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Br J Ophthalmol 89:591-596 doi:10.1136/bjo.2004.049072
  • Clinical science
    • Extended reports

Infective keratitis in older patients: a 4 year review, 1998–2002

  1. T K H Butler,
  2. N A Spencer,
  3. C C K Chan,
  4. J Singh Gilhotra,
  5. K McClellan
  1. Department of Clinical Ophthalmology and Save Sight Institute, University of Sydney, GPO Box 4337, Sydney, NSW, 2001, Australia
  1. Correspondence to: Dr K McClellan Department of Clinical Ophthalmology and Save Sight Institute, University of Sydney, GPO Box 4337, Sydney, NSW, 2001, Australia; kathyeye.usyd.edu.au
  • Accepted 1 September 2004

Abstract

Background/aim: There are few clinical series in the literature of infective keratitis in the elderly, even though this age group constitutes a significant proportion of those affected by this condition. The authors aimed to determine the incidence and risk factors for infective keratitis in those over 60 years, the causative organisms, antibiotic susceptibilities, visual and tectonic outcome, and surgical intervention rate.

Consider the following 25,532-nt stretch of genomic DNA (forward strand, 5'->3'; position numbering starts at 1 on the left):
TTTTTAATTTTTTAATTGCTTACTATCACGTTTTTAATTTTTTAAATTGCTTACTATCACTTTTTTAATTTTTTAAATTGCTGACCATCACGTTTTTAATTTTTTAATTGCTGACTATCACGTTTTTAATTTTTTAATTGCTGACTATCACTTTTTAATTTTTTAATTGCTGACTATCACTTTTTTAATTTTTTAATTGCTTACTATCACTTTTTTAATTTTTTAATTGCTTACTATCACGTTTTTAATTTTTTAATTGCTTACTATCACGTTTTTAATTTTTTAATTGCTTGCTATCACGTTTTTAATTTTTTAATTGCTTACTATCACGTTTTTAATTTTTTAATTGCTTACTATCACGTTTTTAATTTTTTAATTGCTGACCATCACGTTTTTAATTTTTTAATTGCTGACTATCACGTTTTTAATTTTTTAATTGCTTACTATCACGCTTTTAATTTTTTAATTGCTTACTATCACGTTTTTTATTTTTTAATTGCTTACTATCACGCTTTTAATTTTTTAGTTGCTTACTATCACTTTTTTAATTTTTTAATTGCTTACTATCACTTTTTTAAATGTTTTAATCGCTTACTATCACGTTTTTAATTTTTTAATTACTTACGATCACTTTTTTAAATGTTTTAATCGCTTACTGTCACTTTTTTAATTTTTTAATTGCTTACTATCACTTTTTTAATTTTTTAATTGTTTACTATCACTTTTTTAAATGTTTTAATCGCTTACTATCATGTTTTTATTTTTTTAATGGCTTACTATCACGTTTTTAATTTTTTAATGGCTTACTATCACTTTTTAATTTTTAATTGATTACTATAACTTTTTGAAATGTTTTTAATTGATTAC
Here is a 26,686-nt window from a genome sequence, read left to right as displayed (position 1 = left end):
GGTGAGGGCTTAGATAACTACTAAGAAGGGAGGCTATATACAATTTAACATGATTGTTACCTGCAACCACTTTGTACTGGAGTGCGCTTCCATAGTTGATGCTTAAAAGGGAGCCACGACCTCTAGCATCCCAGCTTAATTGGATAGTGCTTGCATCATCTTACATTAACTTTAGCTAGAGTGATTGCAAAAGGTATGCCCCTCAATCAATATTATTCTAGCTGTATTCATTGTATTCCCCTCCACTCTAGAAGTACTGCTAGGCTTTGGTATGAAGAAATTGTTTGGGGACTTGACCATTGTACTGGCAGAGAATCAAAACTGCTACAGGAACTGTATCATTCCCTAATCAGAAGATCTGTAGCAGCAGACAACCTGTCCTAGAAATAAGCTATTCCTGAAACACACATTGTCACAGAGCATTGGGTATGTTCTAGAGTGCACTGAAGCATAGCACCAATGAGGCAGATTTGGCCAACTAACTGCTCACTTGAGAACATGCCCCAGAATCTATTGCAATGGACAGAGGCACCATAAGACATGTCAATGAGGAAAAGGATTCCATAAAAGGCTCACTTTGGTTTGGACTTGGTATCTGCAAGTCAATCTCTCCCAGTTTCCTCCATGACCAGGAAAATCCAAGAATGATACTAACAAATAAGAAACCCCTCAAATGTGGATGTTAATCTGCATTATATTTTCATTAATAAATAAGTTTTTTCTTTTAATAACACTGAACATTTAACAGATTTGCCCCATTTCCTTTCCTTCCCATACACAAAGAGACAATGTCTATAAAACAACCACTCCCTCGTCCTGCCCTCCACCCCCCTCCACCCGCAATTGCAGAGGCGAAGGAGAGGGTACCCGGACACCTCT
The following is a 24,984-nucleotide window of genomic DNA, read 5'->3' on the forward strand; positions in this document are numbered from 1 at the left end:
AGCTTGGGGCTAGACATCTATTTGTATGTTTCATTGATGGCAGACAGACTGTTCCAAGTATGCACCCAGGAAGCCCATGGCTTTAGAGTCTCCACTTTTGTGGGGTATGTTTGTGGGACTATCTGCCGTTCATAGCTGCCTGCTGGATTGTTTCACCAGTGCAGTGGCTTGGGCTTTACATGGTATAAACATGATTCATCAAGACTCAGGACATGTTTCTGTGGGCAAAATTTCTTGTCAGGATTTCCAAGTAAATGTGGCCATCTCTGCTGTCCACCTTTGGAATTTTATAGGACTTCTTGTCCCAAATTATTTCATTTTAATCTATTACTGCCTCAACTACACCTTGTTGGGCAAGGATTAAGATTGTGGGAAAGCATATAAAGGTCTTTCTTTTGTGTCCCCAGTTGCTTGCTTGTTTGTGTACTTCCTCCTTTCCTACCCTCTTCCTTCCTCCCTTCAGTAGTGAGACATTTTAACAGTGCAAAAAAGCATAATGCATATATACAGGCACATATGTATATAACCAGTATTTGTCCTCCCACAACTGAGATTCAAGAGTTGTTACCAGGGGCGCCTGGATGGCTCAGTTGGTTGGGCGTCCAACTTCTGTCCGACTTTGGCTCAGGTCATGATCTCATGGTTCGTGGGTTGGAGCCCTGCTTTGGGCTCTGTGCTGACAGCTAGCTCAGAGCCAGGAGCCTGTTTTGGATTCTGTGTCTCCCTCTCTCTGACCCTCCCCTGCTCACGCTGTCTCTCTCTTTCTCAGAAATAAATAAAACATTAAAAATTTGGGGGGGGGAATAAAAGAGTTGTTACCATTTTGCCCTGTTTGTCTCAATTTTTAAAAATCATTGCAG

Methods: A retrospective review of all patients aged 60 years and over admitted to the Sydney Eye Hospital with a diagnosis of infective keratitis, between September 1998 and December 2002.

Results: 190 patients were identified with a mean age of 75.5 (SD 9.6) years (range 60–101). Local risk factors were found in 93.7%, and systemic risk factors in 27.9%. Organisms were cultured in 62.8%, and 7.9% had positive herpes simplex virus (HSV) polymerase chain reaction (PCR). Perforation or severe thinning occurred in 36% overall, but in 80% with positive HSV PCR. Acute surgical intervention was required in 43.7%, with acute penetrating keratoplasty performed in 17.9%, and 8.9% required evisceration. Mean presenting visual acuity was 1.82 (SD 1.24), equivalent to 6/300, excluding 26.3% with vision of light perception (LP) or worse. Mean final visual acuity was 1.24 (SD 1.16), equivalent to 6/100, excluding 19.5% with vision of LP or worse (p<0.0005).

Conclusions: The elderly represent a distinct clinical group in the context of microbial keratitis. Predisposing factors are very common, they present with poor vision, have a high complication and surgical intervention rate, and a poor visual outcome compared to younger patients. The microbiological spectrum is similar to younger age groups, except that HSV is more common and may increase the risk of severe corneal thinning and perforation. Most bacterial isolates remain sensitive to currently available antibiotic preparations.

Footnotes

  • Competing interests: none declared